Socket error when connecting gmail smtp

[admin update 2013-10-28: see the wiki section on email/smtp]

when trying to execute this code gets error

smtpserver = smtplib.SMTP("",587)

error is

[Errno 101] Network is unreachable /usr/local/lib/python2.7/ in create_connection, line 571


I think access to not HTTP/HTTPS ports is blocked for non-paying users; there were problems with people using PA to spam people and run DOS attacks.

Yes, rcs1000 is correct. Free accounts only have internet access via a http/https proxy. All other traffic is blocked.

A correction to what Hansel said -- free accounts should be able to access specifically -- there's an exception in our config for that particular host (and a couple of others, springs to mind).

However, it's possible that our config to open that up is using a different set of IP addresses to the ones that gmail is now supporting (I think they use round-robin DNS, so the IP address can change over time). Could you tell me what you see if you run the following:

import socket

I just did it from this and a non-paid account. My results were:



If you need all the addresses from an A record, getaddrinfo() is probably more useful:

>>> print "\n".join(repr(i) for i in socket.getaddrinfo("", 587))
(2, 1, 6, '', ('', 587))
(2, 2, 17, '', ('', 587))
(2, 3, 0, '', ('', 587))
(2, 1, 6, '', ('', 587))
(2, 2, 17, '', ('', 587))
(2, 3, 0, '', ('', 587))
(10, 1, 6, '', ('2607:f8b0:400d:c01::6c', 587, 0, 0))
(10, 2, 17, '', ('2607:f8b0:400d:c01::6c', 587, 0, 0))
(10, 3, 0, '', ('2607:f8b0:400d:c01::6c', 587, 0, 0))

In general I would suggest always using this function instead of gethostbyname() as really we should all be writing dual-stack compliant software (i.e. supporting both IPv4 and IPv6) in this day and age.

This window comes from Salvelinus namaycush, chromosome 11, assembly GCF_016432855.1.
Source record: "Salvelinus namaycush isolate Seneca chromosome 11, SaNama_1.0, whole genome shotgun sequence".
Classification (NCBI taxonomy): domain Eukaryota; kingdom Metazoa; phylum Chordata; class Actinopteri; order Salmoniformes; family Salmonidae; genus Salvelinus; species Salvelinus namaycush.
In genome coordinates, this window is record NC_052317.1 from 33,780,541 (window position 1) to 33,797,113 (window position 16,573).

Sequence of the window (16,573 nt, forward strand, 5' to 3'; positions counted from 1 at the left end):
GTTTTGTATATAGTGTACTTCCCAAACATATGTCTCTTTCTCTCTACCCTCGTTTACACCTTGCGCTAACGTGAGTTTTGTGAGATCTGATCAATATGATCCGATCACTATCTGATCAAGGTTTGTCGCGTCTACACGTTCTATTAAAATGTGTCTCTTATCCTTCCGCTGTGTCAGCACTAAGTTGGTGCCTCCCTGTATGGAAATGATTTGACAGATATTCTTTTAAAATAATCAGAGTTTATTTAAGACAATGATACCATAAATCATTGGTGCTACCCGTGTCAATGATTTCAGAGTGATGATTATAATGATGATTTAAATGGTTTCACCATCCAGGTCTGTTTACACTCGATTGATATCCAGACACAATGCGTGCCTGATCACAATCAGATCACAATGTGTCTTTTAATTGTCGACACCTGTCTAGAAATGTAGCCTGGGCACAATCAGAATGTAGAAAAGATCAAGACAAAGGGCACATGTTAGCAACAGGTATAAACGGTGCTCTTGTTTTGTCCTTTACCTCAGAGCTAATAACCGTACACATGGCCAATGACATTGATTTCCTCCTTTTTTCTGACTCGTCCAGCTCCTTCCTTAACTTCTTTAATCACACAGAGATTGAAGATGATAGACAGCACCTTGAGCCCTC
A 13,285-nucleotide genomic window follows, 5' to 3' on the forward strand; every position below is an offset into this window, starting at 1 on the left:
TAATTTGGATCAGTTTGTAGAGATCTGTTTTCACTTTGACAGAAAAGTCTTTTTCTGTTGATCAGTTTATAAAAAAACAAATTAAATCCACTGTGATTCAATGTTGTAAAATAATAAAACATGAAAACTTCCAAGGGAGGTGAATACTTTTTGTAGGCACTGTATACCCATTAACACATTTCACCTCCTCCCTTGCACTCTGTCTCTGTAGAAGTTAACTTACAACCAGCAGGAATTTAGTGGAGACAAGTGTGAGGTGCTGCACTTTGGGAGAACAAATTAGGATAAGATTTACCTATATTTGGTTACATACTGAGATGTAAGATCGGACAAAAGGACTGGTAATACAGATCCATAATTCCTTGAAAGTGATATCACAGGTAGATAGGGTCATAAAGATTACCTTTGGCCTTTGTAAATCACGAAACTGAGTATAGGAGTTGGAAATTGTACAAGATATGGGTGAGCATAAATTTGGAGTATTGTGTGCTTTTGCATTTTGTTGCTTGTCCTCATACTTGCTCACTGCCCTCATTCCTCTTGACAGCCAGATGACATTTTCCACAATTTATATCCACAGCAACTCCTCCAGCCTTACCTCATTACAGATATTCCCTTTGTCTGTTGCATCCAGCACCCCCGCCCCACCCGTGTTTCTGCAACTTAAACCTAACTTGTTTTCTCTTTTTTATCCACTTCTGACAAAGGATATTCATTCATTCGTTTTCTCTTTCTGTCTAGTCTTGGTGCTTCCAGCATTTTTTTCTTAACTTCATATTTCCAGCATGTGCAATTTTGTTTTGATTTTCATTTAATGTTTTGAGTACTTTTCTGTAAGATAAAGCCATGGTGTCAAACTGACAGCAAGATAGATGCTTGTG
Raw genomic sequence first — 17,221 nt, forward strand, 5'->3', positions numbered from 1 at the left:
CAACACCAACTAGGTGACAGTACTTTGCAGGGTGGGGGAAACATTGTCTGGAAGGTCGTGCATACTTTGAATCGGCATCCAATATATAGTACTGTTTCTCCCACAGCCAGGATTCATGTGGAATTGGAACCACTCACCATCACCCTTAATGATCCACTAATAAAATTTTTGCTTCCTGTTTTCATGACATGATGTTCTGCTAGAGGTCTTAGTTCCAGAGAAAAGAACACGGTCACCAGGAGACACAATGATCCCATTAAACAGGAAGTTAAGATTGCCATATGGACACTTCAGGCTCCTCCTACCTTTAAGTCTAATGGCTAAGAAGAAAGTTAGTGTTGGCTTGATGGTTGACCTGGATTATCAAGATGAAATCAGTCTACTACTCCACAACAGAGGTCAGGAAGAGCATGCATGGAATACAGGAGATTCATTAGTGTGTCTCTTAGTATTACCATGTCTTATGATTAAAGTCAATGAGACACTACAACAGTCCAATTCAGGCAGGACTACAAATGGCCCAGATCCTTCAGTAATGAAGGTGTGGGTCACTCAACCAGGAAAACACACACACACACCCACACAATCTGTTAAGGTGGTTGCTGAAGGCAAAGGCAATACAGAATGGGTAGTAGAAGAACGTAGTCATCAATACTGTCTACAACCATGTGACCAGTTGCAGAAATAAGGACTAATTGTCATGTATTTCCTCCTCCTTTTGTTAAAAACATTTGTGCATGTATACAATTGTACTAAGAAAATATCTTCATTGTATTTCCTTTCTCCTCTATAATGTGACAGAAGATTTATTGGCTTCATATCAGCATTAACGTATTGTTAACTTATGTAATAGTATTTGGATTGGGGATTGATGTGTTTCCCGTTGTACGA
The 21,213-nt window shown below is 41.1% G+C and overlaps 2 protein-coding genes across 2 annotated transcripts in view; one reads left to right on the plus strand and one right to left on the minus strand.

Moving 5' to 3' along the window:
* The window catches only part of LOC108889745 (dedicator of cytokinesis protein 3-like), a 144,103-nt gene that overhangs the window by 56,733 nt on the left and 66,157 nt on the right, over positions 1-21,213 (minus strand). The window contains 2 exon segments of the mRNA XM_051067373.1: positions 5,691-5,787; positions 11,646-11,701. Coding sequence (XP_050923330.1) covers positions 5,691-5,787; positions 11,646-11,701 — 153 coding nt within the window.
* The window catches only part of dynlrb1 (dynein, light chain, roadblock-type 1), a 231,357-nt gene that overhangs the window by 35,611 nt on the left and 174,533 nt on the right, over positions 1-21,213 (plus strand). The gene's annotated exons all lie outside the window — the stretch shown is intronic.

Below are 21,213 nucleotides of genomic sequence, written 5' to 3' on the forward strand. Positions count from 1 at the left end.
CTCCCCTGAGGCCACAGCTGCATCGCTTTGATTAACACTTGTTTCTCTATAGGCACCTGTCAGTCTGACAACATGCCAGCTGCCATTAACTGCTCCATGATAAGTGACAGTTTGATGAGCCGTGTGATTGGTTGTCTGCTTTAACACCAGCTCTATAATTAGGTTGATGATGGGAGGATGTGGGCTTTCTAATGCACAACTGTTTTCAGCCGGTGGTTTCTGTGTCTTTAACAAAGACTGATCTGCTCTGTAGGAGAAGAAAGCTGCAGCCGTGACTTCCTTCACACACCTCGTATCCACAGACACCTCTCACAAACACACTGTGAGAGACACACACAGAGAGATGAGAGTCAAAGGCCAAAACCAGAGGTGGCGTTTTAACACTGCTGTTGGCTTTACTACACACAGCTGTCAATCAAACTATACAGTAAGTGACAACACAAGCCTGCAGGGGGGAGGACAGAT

I didn't bother decoding the family and protocol identifiers as I thought it was fairly obvious from the address format - de-duplicating the addresses is left as an exercise to the reader! (^_^)

EDIT: Now I'm in the office and have a few spare minutes (and aren't feeding a baby with the other hand...) I thought I'd add for anybody unfamiliar with getaddrinfo(), you can get the function to filter for you by supplying additional hints. For example, in Python you could call the following to get just a list of IPv4 endpoints suitable for TCP:

>>> print "\n".join(repr(i) for i in socket.getaddrinfo("", 587, socket.AF_INET, socket.SOCK_STREAM))
(2, 1, 6, '', ('', 587))
(2, 1, 6, '', ('', 587))

And similarly for IPv6:

>>> print "\n".join(repr(i) for i in socket.getaddrinfo("", 587, socket.AF_INET6, socket.SOCK_STREAM))
(10, 1, 6, '', ('2607:f8b0:400d:c01::6c', 587, 0, 0))

Typically, though, my preferred approach is to not provide any hints and iterate through all the results, picking out the ones that I need. This is generally because I want to support both IPv4 and IPv6 addresses and it's annoying to have to perform two DNS resolutions (even if many systems have a local caching resolver which will make the second query very fast).

The result tuple (on Python) consists of:

  • Address family (common values: AF_INET for IPv4, AF_INET6 for IPv6)
  • Socket type (common values: SOCK_STREAM for TCP, SOCK_DGRAM for UDP)
  • Protocol type (common values: IPPROTO_TCP for TCP, IPPROTO_UDP for UDP)
  • Canonical host name (only set if AI_CANONNAME was included in the flags parameter)
  • Address, probably what you want. In Python this is a tuple of (addr, port) where addr is a string and port is an integer.